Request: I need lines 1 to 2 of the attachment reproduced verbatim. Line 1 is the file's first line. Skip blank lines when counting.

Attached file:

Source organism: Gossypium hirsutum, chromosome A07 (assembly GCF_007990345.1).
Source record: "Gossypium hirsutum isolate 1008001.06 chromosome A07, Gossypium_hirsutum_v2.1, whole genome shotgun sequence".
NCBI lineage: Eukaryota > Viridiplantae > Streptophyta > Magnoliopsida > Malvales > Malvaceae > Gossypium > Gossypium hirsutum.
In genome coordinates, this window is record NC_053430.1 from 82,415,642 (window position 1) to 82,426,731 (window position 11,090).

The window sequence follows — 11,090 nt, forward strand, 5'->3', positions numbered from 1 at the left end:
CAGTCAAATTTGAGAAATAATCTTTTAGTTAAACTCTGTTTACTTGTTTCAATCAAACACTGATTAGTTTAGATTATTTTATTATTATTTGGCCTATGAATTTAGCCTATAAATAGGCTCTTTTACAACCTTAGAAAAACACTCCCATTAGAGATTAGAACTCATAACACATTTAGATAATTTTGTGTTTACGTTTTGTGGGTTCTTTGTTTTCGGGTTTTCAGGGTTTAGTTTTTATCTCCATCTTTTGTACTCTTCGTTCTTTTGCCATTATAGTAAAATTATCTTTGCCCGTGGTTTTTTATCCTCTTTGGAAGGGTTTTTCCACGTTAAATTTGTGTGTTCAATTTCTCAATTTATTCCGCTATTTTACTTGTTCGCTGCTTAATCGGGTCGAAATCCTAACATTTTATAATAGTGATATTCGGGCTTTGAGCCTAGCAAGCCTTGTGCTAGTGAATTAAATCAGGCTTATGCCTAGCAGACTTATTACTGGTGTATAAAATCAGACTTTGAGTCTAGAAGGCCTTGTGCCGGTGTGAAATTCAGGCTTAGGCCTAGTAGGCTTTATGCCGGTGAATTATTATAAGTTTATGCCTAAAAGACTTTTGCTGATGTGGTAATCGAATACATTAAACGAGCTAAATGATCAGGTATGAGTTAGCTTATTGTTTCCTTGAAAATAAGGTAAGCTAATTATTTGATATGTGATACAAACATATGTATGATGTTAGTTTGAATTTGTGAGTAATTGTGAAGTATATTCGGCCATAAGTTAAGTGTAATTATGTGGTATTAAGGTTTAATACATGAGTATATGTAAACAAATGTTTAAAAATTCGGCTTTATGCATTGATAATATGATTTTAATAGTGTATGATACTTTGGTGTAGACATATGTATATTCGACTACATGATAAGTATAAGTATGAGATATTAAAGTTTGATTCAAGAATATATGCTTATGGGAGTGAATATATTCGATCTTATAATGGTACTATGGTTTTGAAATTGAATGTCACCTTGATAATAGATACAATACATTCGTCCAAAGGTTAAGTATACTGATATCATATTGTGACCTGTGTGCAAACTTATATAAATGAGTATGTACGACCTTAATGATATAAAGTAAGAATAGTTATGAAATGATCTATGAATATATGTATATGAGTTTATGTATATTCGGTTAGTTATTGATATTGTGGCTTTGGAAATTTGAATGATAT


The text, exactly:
Source organism: Gossypium hirsutum, chromosome A07 (assembly GCF_007990345.1).
Source record: "Gossypium hirsutum isolate 1008001.06 chromosome A07, Gossypium_hirsutum_v2.1, whole genome shotgun sequence".